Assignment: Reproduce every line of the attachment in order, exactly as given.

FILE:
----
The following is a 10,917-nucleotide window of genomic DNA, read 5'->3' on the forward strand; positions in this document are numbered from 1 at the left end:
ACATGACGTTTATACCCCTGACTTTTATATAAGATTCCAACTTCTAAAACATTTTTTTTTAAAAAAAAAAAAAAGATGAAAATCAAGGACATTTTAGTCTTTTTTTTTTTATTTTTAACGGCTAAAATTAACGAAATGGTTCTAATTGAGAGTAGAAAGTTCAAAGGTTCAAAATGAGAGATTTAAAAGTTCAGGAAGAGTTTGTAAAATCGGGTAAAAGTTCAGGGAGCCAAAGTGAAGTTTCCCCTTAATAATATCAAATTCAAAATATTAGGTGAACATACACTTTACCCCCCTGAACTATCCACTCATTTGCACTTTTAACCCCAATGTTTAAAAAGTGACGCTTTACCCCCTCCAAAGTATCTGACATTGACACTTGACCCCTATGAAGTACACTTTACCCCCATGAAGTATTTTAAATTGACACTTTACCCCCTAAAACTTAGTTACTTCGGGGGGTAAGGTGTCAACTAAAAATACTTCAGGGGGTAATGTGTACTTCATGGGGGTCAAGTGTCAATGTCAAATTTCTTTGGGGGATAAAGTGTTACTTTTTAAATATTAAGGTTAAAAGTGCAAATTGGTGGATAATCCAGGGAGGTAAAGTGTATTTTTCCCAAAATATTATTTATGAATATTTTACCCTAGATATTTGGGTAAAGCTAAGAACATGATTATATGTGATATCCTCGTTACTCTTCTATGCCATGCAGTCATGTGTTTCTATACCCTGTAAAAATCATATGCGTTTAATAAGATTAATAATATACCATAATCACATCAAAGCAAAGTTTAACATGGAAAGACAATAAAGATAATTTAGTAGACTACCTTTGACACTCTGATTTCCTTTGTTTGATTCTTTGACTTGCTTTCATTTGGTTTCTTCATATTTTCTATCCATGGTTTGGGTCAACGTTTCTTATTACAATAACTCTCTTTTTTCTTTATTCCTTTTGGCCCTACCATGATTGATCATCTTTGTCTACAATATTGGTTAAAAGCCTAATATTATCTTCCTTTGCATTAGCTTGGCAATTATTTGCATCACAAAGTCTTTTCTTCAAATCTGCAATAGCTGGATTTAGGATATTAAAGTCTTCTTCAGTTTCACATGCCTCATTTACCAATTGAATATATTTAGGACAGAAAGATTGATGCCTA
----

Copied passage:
The following is a 10,917-nucleotide window of genomic DNA, read 5'->3' on the forward strand; positions in this document are numbered from 1 at the left end:
ACATGACGTTTATACCCCTGACTTTTATATAAGATTCCAACTTCTAAAACATTTTTTTTTAAAAAAAAAAAAAAGATGAAAATCAAGGACATTTTAGTCTTTTTTTTTTTATTTTTAACGGCTAAAATTAACGAAATGGTTCTAATTGAGAGTAGAAAGTTCAAAGGTTCAAAATGAGAGATTTAAAAGTTCAGGAAGAGTTTGTAAAATCGGGTAAAAGTTCAGGGAGCCAAAGTGAAGTTTCCCCTTAATAATATCAAATTCAAAATATTAGGTGAACATACACTTTACCCCCCTGAACTATCCACTCATTTGCACTTTTAACCCCAATGTTTAAAAAGTGACGCTTTACCCCCTCCAAAGTATCTGACATTGACACTTGACCCCTATGAAGTACACTTTACCCCCATGAAGTATTTTAAATTGACACTTTACCCCCTAAAACTTAGTTACTTCGGGGGGTAAGGTGTCAACTAAAAATACTTCAGGGGGTAATGTGTACTTCATGGGGGTCAAGTGTCAATGTCAAATTTCTTTGGGGGATAAAGTGTTACTTTTTAAATATTAAGGTTAAAAGTGCAAATTGGTGGATAATCCAGGGAGGTAAAGTGTATTTTTCCCAAAATATTATTTATGAATATTTTACCCTAGATATTTGGGTAAAGCTAAGAACATGATTATATGTGATATCCTCGTTACTCTTCTATGCCATGCAGTCATGTGTTTCTATACCCTGTAAAAATCATATGCGTTTAATAAGATTAATAATATACCATAATCACATCAAAGCAAAGTTTAACATGGAAAGACAATAAAGATAATTTAGTAGACTACCTTTGACACTCTGATTTCCTTTGTTTGATTCTTTGACTTGCTTTCATTTGGTTTCTTCATATTTTCTATCCATGGTTTGGGTCAACGTTTCTTATTACAATAACTCTCTTTTTTCTTTATTCCTTTTGGCCCTACCATGATTGATCATCTTTGTCTACAATATTGGTTAAAAGCCTAATATTATCTTCCTTTGCATTAGCTTGGCAATTATTTGCATCACAAAGTCTTTTCTTCAAATCTGCAATAGCTGGATTTAGGATATTAAAGTCTTCTTCAGTTTCACATGCCTCATTTACCAATTGAATATATTTAGGACAGAAAGATTGATGCCTA